DEFRA published their latest CAP Reform update on Friday, 19 December 2014. This provides more details about the Basic Payment Scheme (“BPS”) which starts on 1 January 2015. Amongst the information about qualifying as an active farmer, there are points that relate to agricultural tenancy agreements, contract farming agreements and share farming agreements.
First, there was concern that renting out agricultural land to third parties was a real estate service which would have meant that in some landowners’ cases, there might be concern that they did not immediately qualify as an active farmer. DEFRA has confirmed that this is not the case.
Secondly, there are details about how young farmers and new farmers can apply for new entitlements under the BPS. To do so, they will need to take a “certification form” to their solicitor or accountant. The form requires professional advisors to confirm that the claimant sole trader, person or company is in control or directs an agricultural business and property. Those professionals may have to check and confirm both financial and property aspects of control.
For land owned by an individual or a business, this can be shown by title deeds: a Title Information Document if registered land or title deeds if unregistered land. For a tenancy, this will be the tenancy agreement. Both landlord and tenant must remember this must be an actual tenancy agreement which confers a tenancy on the tenant and not a sham document. A grazing agreement is not a tenancy agreement as it does not give “exclusive possession” and that is very important from the perspective of the BPS rules.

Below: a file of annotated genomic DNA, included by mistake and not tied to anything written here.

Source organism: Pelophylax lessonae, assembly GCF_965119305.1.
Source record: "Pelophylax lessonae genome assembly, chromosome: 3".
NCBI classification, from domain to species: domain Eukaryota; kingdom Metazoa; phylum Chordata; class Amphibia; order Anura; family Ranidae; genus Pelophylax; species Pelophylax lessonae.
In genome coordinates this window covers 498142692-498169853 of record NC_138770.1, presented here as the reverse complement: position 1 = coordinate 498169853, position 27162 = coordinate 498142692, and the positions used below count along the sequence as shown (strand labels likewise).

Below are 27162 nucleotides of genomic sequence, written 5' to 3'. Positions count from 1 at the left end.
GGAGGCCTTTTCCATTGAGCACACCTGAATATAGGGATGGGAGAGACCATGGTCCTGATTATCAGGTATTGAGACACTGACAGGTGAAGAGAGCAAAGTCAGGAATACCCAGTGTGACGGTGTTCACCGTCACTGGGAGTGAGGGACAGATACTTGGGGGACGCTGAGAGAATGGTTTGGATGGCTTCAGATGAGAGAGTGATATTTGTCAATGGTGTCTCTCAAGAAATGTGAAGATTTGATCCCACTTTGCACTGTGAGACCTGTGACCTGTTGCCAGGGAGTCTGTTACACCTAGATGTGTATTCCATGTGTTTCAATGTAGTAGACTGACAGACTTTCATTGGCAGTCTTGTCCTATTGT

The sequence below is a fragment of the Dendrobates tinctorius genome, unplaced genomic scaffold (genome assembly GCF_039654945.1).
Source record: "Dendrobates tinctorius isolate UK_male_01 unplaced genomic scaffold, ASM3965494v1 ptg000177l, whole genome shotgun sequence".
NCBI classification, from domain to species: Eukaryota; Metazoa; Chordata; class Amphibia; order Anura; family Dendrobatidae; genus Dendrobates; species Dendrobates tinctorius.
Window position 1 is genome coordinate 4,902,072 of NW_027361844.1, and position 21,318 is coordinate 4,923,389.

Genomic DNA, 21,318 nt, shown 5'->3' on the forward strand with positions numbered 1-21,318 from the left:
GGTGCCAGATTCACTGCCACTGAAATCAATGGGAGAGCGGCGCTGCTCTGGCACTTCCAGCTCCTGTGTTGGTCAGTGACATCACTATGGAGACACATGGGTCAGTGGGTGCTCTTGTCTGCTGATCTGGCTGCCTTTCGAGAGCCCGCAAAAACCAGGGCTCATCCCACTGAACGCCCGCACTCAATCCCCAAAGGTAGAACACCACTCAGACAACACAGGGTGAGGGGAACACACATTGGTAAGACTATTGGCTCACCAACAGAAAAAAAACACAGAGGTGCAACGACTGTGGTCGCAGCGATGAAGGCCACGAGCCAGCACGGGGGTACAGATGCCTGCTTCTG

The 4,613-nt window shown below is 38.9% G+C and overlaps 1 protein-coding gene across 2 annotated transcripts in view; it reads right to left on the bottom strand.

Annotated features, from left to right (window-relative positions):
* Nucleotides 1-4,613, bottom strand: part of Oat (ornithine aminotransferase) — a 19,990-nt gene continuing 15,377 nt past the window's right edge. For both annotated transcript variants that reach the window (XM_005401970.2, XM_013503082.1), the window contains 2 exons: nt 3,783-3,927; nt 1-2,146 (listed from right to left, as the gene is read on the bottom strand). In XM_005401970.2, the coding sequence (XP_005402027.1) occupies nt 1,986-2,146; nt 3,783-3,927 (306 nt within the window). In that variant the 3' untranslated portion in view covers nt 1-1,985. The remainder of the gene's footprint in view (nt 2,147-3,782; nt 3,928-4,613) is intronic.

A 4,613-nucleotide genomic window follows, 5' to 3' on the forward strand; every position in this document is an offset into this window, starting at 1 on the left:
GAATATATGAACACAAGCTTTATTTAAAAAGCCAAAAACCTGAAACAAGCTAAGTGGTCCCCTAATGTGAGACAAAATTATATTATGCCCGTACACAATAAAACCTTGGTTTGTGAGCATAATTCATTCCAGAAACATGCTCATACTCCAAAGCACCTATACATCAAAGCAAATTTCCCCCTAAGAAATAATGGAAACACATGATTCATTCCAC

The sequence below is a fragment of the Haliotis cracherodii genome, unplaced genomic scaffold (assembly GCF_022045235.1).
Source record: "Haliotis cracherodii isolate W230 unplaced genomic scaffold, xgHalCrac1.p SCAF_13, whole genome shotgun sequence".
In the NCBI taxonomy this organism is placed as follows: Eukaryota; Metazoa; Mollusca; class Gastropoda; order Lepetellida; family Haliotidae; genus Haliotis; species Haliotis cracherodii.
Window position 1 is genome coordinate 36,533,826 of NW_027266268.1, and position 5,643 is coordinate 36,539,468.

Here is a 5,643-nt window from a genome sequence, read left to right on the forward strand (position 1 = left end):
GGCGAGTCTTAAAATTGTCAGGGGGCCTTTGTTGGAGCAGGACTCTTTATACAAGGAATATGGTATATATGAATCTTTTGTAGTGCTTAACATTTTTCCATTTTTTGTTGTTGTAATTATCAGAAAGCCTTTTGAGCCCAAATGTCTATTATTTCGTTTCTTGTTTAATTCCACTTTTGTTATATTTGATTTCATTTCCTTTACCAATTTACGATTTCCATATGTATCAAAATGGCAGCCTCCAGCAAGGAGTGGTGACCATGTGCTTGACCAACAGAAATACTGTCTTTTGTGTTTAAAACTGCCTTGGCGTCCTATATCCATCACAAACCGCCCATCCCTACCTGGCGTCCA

Tenants will also need to remember that whilst the tenancy agreement may grant a tenancy to one person, that one person may actually put the land at the disposal of his or her fellow partners in a partnership, which claims entitlements under the BPS.
Generally, in relation to BPS, parties to contract farming agreements and share farming agreements must ensure that the contents of the agreements adhere to the requirements of the Basic Payment Scheme, as to who claims the entitlements and so is actually in occupation of the land.
Landlords and tenants should likewise ensure that the tenancy agreements properly provide for the new scheme and who is actually in occupation of the land.
January 2015 is a good time for an audit of arrangements of holdings or occupation of land by third parties, to coincide with the commencement of the BPS.